Poets and novelists often use complex metaphors to further a reader’s understanding or to highlight important ideas, but crafting a cover letter or resume is not an exercise in creative writing.

Use a straightforward approach when contacting prospective employers. After all, a busy hiring manager simply does not have the time to search for the hidden meaning of your message.

The following job candidates made some odd comparisons:

COVER LETTER: “I’m a storyteller like Rumpelstiltskin. Though slightly taller and better looking, I, too, have been known to spin straw into gold.”

Let’s just stick to the facts.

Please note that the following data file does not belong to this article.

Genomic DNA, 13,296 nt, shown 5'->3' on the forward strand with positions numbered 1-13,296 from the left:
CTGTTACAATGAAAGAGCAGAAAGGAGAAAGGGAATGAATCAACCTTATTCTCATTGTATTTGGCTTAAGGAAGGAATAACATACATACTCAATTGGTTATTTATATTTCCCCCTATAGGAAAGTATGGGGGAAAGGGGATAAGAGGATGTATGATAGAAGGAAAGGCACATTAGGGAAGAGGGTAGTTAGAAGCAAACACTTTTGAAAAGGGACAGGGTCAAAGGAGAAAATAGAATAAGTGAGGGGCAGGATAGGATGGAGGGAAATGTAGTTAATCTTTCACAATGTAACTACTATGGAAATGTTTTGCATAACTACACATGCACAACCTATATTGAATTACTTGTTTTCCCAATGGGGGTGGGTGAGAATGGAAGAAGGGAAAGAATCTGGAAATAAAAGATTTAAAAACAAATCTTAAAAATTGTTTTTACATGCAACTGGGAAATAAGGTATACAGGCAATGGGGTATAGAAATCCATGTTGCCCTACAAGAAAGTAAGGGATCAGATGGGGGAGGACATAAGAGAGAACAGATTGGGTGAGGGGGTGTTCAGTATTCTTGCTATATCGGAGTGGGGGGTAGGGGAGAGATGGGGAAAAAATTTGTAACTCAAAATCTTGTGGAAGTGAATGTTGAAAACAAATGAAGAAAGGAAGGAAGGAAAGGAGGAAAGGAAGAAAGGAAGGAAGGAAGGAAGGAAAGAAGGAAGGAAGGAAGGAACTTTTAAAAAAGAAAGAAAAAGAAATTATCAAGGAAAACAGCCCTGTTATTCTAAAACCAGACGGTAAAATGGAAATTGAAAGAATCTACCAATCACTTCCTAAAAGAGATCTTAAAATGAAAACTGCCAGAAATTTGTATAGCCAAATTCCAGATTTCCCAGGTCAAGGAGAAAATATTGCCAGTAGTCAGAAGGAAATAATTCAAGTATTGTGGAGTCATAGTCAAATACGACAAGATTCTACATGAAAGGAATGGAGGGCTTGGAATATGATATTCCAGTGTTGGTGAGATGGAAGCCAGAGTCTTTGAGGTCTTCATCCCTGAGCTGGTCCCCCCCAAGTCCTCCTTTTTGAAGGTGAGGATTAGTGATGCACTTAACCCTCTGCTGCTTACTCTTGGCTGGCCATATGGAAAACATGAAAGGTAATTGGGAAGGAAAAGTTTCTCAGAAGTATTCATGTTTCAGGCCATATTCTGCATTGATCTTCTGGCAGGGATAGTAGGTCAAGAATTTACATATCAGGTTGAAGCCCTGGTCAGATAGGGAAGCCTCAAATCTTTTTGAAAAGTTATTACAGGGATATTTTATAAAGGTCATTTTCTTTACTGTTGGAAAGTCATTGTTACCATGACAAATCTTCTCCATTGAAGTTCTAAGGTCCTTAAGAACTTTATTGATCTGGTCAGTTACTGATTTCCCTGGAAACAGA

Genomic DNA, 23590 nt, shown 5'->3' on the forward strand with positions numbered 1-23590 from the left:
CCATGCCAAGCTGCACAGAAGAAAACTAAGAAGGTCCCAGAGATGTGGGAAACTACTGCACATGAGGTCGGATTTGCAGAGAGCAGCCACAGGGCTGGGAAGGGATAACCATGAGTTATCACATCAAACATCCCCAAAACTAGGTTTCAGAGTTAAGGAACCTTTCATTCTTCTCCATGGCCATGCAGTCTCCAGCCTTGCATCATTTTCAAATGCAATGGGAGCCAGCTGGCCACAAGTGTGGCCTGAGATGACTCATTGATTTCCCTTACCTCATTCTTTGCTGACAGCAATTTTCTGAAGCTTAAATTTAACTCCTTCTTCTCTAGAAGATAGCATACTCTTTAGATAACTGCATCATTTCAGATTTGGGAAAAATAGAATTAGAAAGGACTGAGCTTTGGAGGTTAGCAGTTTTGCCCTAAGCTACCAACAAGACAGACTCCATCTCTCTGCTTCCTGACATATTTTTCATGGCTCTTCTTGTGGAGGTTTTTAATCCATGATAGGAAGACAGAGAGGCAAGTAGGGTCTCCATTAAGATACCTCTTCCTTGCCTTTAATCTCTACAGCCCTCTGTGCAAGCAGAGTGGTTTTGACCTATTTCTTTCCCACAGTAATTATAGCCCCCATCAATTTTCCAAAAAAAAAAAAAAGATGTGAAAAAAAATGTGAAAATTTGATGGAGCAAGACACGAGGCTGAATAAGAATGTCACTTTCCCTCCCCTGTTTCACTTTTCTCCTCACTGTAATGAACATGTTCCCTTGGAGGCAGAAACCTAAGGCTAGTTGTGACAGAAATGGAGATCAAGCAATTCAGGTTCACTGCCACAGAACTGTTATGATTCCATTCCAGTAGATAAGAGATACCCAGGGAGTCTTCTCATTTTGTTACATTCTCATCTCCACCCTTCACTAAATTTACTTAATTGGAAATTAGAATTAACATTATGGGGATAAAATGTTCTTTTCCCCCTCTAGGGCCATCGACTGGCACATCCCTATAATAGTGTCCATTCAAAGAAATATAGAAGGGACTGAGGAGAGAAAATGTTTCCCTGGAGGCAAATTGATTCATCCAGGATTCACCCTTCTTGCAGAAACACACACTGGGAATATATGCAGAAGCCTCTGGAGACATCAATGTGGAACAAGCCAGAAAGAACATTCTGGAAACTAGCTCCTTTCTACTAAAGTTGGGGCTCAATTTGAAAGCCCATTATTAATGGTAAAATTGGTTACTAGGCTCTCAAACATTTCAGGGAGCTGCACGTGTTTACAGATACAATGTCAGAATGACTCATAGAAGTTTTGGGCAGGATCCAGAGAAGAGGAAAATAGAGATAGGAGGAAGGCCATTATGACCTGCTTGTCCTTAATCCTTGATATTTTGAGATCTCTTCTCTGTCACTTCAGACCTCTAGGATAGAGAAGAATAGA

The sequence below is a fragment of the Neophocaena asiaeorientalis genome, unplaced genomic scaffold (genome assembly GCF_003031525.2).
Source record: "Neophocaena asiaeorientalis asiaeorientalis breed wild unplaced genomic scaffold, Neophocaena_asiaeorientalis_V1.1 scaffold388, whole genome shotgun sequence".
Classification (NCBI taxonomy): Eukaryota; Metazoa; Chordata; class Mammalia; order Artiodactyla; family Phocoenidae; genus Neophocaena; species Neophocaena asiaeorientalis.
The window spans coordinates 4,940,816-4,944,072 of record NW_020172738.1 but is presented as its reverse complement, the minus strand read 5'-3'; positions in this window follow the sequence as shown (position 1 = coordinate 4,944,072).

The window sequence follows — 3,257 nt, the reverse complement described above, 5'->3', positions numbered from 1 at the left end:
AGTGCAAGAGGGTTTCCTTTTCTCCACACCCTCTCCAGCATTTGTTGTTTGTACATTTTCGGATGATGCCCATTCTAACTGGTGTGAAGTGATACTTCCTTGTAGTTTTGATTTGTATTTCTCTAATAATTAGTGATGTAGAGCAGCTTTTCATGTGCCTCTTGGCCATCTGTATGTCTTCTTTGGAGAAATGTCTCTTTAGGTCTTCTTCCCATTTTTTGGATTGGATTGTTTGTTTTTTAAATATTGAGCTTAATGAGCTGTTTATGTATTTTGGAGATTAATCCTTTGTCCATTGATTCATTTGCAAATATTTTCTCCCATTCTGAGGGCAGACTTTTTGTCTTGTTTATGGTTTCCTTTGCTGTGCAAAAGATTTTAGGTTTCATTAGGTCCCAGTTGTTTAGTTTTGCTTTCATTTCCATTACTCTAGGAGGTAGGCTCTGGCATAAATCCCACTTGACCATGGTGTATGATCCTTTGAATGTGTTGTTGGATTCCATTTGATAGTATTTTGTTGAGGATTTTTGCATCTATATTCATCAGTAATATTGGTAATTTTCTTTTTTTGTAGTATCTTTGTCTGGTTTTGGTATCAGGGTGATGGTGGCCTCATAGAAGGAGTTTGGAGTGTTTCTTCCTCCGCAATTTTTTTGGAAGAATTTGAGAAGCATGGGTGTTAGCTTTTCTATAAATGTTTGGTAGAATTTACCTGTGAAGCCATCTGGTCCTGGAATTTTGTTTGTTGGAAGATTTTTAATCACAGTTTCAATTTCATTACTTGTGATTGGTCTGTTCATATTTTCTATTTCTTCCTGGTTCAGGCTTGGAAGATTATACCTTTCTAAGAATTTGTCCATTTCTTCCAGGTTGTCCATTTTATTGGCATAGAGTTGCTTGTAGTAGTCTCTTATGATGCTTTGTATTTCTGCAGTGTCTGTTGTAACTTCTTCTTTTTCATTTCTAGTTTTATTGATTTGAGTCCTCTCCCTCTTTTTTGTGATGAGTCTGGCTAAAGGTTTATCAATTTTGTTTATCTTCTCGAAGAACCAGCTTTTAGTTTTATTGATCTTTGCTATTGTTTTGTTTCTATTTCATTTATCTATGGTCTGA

COVER LETTER: “I am a wedge with a sponge taped to it. My purpose is to wedge myself into someone’s door to absorb as much as possible.”

That sounds painful.

Beware of wordiness as well. While this next applicant didn’t use a confusing metaphor, he went into way too much detail to indicate that he has the “write” stuff.

SKILLS: “I know that in addition to the subjunctive and the pluperfect there exists a conjugative imaginative verb tense.”

“Pluperfectly” said!

OBJECTIVE: “To find a career that will allocate dexterity from preceding experiences to perform a job to superiority. In addendum to facile and ardent task force will alleviate the work environment of unethical work habits.”

Evidently, the thesaurus should have come with an operating manual.

COVER LETTER: “I have repeatedly experienced potent synergies.”

This employer doesn’t know whether to be impressed or offer sympathy.